UIC professor, author awarded Guggenheim Fellowship
The latest major honor for University of Illinois at Chicago professor and best-selling author Luis Alberto Urrea is a prestigious fellowship from the John Simon Guggenheim Memorial Foundation.
Urrea, professor of English and distinguished professor in the College of Liberal Arts and Sciences at UIC, is among 168 North American scholars, artists and scientists chosen from almost 3,000 applicants. He is one of seven Guggenheim fellows named in the fiction category this year.
Selected on the “basis of prior achievement and exceptional promise,” the Guggenheim fellowship during the 2019-2020 academic year will allow Urrea to focus on research for a novel project based on his mother’s experiences in World War II.
“This is a project that I hope will shed light on the heroism of a cadre of American women who have been largely ignored,” Urrea said. “I believe, at this time, our country could benefit from their example. I am so grateful to the Guggenheim Foundation for its support and validation of this project.”
Urrea, a 2005 Pulitzer Prize finalist for nonfiction and member of the Latino Literature Hall of Fame, is the author of 18 books and recipient of numerous awards for his poetry, nonfiction, fiction and essays.
Born in Tijuana, Mexico, to a Mexican father and an American mother, much of Urrea’s work reflects his unique personal knowledge and experience of the U.S.-Mexico border culture.
His latest novel, “The House of Broken Angels,” was a 2018 finalist for the National Book Critics Circle Award, a New York Times Notable Book of the Year and featured on several best of the year lists.
In 2017, he received the American Academy of Arts and Letters Award in Literature, which honors exceptional accomplishment in any literary genre.
“The Water Museum,” a 2015 collection of U.S. West- and Southwest-based short stories, earned Urrea the American Academy of Arts and Letters Fiction Award in 2016 and was a finalist for the 2016 PEN-Faulkner Award. It was named a best book of the year by The Washington Post, National Public Radio and Kirkus Reviews.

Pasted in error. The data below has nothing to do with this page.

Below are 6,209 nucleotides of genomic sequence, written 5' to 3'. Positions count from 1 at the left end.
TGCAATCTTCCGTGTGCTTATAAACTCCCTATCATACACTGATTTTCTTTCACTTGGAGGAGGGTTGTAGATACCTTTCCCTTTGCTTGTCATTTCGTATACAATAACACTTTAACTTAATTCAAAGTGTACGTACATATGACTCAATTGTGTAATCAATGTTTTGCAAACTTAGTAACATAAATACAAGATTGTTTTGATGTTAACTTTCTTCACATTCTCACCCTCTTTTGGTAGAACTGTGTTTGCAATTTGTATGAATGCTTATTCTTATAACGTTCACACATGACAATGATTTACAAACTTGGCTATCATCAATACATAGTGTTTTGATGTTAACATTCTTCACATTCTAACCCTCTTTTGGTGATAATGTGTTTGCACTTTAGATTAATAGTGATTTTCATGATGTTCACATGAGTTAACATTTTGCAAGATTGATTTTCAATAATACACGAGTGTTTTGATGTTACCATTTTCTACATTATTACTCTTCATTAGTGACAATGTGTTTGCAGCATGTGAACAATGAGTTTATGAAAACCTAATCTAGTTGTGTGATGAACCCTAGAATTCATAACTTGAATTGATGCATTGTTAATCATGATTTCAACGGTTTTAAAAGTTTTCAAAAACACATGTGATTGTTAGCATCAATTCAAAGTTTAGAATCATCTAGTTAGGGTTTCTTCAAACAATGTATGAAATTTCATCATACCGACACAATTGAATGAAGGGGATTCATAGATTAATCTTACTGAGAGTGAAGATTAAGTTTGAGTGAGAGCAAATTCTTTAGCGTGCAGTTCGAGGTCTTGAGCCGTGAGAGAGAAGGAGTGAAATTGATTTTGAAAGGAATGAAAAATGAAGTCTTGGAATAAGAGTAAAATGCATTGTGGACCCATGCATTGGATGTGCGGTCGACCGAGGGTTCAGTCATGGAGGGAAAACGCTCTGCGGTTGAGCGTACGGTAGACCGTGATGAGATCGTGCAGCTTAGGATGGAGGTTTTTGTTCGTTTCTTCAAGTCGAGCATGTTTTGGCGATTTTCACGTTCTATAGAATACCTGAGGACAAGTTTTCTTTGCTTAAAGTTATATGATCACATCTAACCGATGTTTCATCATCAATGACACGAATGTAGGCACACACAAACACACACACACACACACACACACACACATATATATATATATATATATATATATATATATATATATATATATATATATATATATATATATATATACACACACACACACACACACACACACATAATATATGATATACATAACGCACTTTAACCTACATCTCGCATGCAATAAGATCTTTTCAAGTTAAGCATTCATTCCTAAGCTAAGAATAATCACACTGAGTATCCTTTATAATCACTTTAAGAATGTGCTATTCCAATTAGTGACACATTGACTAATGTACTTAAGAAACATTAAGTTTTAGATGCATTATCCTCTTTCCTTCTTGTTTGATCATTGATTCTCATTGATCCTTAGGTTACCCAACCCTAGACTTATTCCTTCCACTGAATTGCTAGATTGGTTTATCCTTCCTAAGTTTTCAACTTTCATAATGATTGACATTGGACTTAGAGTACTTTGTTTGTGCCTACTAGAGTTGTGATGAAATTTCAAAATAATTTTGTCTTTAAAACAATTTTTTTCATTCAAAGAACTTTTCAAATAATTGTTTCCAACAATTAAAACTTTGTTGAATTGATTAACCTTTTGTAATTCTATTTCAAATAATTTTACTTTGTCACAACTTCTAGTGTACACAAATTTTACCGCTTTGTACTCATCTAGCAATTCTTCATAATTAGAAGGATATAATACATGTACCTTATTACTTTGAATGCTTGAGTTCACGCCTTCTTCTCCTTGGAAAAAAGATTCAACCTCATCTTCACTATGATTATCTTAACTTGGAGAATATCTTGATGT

“The Devil’s Highway,” Urrea’s 2004 nonfiction account of a group of Mexican immigrants lost in the Arizona desert, won the Lannan Literary Award and was a finalist for the Pulitzer Prize and the Pacific Rim Kiriyama Prize.
His novels, “The Hummingbird’s Daughter” and “Queen of America,” tell the story of Teresa Urrea, the unofficial Saint of Cabora and Mexico’s Joan of Arc. The former book won the Kiriyama Prize in fiction and, along with “The Devil’s Highway,” was named a best book of the year by many publications.
His first book, “Across the Wire,” was named a New York Times Notable Book and won the Christopher Award. Urrea also won a 1999 American Book Award for his memoir, “Nobody’s Son: Notes from an American Life.”
More than 100 cities and colleges have chosen a book by Urrea for community read programs.
Since arriving at UIC in 1999, he has taught creative nonfiction, fiction and poetry workshops for graduate and undergraduate students.
Urrea, a resident of Naperville, Illinois, earned a master’s degree in creative writing from the University of Colorado at Boulder and a bachelor’s degree in writing from the University of California at San Diego.
Since its establishment in 1925, the John Simon Guggenheim Memorial Foundation has granted more than $360 million in fellowships to over 18,000 scholars, artists and writers. Previous winners include Nobel laureates and poets laureate, as well as winners of the Pulitzer Prize, Fields Medal, and other significant, internationally recognized honors.